Many of today’s sports stars are known to have participated in a variety of sports during their school days. Lewis Hamilton, for example, enjoyed cricket at school and has even claimed that if he hadn’t had such success in motor sports, he would have pursued a career in football.
By exposing children to different sports, you can significantly increase the chances of them finding an individual talent or interest. Both the pupil and school will then experience the benefits of their participation in sport.
As head of PE at Skegness Grammar School, I want to offer all students as many opportunities as possible to get involved in sport, with the aim to engage all students in physical education.
This month, we are launching the ‘play your part’ initiative as part of our Sports and Enrichment programme. The primary objective of this is to get all our students involved in sports and other activities by encouraging them to try out a number of different clubs. The students will be given a card, which will be signed by the leader of each new club they attend. Once they’ve received five signatures, they are entered into a prize draw. We expect the scheme will help to motivate more children to have a go, even those who have shown little interest in participation in the past.
Not every child enjoys football or netball so our sports department is using this initiative to raise the profile of other sports in the school. We have a variety of activities on offer including karting, rowing and running, as well as general ‘get fit’ programmes.
Karting has been particular successful in engaging some of our more challenging students. Every year, we take part in the British Schools Karting Championship (BSKC). This is the largest schools karting competition in the UK offering schools and colleges the chance to enter teams of three pupils aged 13 to18, who will compete against other schools.
One of the key advantages is that students do not need any equipment or previous experience to be involved. We travel to our local participating karting track in Peterborough and the children are provided with everything they need to go racing. All teams are given a practice session before competing in the local race against other schools in the area. If they are successful at this point, they can go on to compete in the regional qualifying races with the chance to win a place in the national final.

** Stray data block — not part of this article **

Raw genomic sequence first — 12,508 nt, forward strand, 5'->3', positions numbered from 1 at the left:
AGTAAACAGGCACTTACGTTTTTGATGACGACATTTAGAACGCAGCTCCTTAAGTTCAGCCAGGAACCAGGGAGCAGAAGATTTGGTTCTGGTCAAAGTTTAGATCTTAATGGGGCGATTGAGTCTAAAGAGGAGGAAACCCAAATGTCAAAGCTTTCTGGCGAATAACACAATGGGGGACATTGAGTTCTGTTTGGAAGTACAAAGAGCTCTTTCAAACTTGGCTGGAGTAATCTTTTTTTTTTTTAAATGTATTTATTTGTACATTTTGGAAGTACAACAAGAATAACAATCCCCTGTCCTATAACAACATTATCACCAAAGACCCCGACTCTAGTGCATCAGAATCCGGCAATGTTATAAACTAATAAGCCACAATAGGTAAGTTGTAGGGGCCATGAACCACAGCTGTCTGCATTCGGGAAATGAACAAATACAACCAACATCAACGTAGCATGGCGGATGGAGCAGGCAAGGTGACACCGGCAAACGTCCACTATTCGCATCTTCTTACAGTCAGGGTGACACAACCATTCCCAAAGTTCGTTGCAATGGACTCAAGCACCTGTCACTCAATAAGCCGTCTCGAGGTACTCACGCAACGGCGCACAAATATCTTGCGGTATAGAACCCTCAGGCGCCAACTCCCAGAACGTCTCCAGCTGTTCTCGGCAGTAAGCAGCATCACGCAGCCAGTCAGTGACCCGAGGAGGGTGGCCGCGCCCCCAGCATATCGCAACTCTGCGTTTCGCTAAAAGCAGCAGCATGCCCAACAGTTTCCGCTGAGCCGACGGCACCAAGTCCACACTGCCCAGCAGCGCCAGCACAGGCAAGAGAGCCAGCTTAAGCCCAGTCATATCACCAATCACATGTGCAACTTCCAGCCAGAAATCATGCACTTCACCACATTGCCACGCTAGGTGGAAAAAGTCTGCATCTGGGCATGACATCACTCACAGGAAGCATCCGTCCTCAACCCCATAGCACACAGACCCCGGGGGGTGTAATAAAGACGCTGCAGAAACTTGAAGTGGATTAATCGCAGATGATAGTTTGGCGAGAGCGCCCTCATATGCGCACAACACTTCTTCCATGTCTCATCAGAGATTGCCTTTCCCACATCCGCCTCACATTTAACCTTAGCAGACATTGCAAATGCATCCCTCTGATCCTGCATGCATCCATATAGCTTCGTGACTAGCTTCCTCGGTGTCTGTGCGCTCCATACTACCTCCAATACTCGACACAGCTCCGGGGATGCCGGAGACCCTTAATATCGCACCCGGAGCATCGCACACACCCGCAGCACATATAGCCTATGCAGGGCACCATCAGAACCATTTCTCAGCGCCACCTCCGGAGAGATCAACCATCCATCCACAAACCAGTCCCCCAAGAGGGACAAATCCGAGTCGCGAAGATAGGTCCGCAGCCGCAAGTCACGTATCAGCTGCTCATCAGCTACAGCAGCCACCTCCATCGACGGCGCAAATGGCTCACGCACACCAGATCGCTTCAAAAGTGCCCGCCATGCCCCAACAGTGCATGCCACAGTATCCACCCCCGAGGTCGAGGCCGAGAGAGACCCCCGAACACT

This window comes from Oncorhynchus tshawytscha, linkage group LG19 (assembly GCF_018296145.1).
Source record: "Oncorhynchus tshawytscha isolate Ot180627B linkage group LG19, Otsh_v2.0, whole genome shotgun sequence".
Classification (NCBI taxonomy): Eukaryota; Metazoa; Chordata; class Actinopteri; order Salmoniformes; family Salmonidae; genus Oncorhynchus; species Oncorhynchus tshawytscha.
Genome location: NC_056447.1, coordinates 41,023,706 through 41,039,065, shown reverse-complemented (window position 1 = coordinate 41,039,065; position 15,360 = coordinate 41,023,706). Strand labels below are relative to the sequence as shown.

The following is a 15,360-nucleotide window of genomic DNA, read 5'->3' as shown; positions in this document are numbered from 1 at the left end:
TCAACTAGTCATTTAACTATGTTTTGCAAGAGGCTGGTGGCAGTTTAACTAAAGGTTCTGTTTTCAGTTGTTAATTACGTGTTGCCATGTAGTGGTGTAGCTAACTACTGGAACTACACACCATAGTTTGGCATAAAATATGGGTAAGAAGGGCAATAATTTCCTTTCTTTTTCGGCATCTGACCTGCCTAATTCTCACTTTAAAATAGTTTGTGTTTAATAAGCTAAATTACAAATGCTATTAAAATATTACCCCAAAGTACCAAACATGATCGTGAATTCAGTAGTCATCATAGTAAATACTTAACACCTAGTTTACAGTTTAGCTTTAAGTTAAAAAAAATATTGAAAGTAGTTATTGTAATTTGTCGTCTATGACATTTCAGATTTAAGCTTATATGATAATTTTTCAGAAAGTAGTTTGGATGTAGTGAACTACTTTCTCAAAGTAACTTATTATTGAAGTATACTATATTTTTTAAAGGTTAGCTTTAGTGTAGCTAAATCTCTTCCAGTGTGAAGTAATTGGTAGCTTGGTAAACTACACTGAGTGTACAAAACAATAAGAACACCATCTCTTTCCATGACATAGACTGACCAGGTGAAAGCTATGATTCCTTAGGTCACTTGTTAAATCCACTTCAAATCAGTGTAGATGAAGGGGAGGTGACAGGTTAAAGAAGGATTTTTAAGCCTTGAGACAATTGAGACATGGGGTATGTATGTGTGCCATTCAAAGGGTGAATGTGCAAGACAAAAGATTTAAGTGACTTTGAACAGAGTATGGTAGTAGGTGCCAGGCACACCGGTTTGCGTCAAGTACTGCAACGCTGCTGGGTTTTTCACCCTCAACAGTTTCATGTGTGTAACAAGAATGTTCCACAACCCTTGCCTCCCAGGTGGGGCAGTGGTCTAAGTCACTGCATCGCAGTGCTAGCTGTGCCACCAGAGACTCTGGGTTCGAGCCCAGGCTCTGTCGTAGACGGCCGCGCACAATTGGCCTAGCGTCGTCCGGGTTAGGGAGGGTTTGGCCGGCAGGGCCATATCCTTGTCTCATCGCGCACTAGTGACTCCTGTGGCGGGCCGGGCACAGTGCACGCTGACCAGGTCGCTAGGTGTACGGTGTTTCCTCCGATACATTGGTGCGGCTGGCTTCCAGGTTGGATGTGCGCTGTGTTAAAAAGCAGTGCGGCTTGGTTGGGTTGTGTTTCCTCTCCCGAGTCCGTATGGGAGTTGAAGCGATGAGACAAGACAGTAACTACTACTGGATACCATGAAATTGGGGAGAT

Last year, we had a couple of boys who were often disruptive in class and showed no interest in sport. When the opportunity to enter the BSKC came up, they were instantly very keen to be involved. Knowing that participation in the event was at risk if they misbehaved in class motivated them to ‘up their game’. Involvement in the competition also provided them with some positive notoriety in school, which was much more constructive for them than being regarded as ‘scallywags’ by their peers. Overall, the involvement in the competition had a really positive impact on the boys’ self confidence, both in and out of the classroom.
This year, we’ve decided to increase the number of karting teams we are entering into the BSKC from two to five. Yet again, one of the teams consists of three boys who had never participated in any school club but were really excited about trying out karting. It has been great to see their positive attitude and I’m sure the experience will encourage them to try out other activities.
Another boy who is involved in BSKC 2013, and was just old enough by four days to enter this year, is already showing a real talent for motor sports. During his races in the local final, he displayed a real ability to plan a race strategy, skilfully steering the kart and demonstrating awareness of what was happening around him. It will be interesting to see how he does in the regional final, which he secured a place in along with his two teammates. It is very exciting for him to have found something he’s really good at and incredibly rewarding for the school too.
Involvement in competitive sports like karting encourages children to work as a team, both inside and outside lessons. Additionally, they learn the value of persistence, practice and patience, which are important skills in all aspects of their life.
Most crucially, involvement in karting has had a massive effect on all the participants’ self-confidence. The students have grown as individuals and are more willing to put real effort into everything they try. It is testament to the importance of offering a wide variety of sports as part of your PE curriculum.
Amanda Black is Head of Physical Education and Sport at Skegness Grammar School, Lincolnshire in the United Kingdom. Amanda is currently the British Women’s Racing Drivers Champion 2012.
The British Schools Karting Championship (BSKC) is a non-profit organisation set up in 2006 to make karting more accessible to young people – both boys and girls. Students do not need to have had any previous experience of karting as the skills to drive a kart can be taught easily. Schools can enter teams of three experienced or inexperienced drivers between the ages of 13-18 to compete in the nationwide competition, which includes a practice session and if the team qualifies, participation in a semi-final at a local karting circuit.
For more information, please visit http://www.bskc.co.uk/
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